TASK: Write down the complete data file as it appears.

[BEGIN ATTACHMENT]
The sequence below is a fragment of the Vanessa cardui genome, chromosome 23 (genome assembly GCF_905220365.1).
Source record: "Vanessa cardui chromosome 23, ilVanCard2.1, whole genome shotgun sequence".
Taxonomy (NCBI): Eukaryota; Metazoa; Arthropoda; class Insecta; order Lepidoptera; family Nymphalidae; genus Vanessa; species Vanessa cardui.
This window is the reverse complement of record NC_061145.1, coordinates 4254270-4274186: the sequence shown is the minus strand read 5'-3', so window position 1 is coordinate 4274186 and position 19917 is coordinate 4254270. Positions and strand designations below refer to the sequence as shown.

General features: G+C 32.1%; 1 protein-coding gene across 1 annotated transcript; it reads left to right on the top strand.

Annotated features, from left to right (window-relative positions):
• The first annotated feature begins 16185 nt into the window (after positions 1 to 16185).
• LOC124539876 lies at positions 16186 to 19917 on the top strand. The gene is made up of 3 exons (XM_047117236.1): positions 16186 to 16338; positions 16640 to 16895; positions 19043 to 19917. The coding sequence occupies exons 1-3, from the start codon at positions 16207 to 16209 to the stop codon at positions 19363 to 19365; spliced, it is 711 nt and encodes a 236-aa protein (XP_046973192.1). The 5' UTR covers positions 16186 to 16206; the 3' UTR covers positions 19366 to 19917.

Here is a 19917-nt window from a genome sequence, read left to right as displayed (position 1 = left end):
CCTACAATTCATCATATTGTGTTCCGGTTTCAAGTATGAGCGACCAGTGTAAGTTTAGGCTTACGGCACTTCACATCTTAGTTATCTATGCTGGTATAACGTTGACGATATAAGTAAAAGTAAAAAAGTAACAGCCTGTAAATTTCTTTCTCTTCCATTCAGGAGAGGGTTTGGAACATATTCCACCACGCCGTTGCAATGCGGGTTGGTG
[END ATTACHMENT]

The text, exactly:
The sequence below is a fragment of the Vanessa cardui genome, chromosome 23 (genome assembly GCF_905220365.1).
Source record: "Vanessa cardui chromosome 23, ilVanCard2.1, whole genome shotgun sequence".
Taxonomy (NCBI): Eukaryota; Metazoa; Arthropoda; class Insecta; order Lepidoptera; family Nymphalidae; genus Vanessa; species Vanessa cardui.
This window is the reverse complement of record NC_061145.1, coordinates 4254270-4274186: the sequence shown is the minus strand read 5'-3', so window position 1 is coordinate 4274186 and position 19917 is coordinate 4254270. Positions and strand designations below refer to the sequence as shown.

General features: G+C 32.1%; 1 protein-coding gene across 1 annotated transcript; it reads left to right on the top strand.

Annotated features, from left to right (window-relative positions):
• The first annotated feature begins 16185 nt into the window (after positions 1 to 16185).
• LOC124539876 lies at positions 16186 to 19917 on the top strand. The gene is made up of 3 exons (XM_047117236.1): positions 16186 to 16338; positions 16640 to 16895; positions 19043 to 19917. The coding sequence occupies exons 1-3, from the start codon at positions 16207 to 16209 to the stop codon at positions 19363 to 19365; spliced, it is 711 nt and encodes a 236-aa protein (XP_046973192.1). The 5' UTR covers positions 16186 to 16206; the 3' UTR covers positions 19366 to 19917.

Here is a 19917-nt window from a genome sequence, read left to right as displayed (position 1 = left end):
CCTACAATTCATCATATTGTGTTCCGGTTTCAAGTATGAGCGACCAGTGTAAGTTTAGGCTTACGGCACTTCACATCTTAGTTATCTATGCTGGTATAACGTTGACGATATAAGTAAAAGTAAAAAAGTAACAGCCTGTAAATTTCTTTCTCTTCCATTCAGGAGAGGGTTTGGAACATATTCCACCACGCCGTTGCAATGCGGGTTGGTG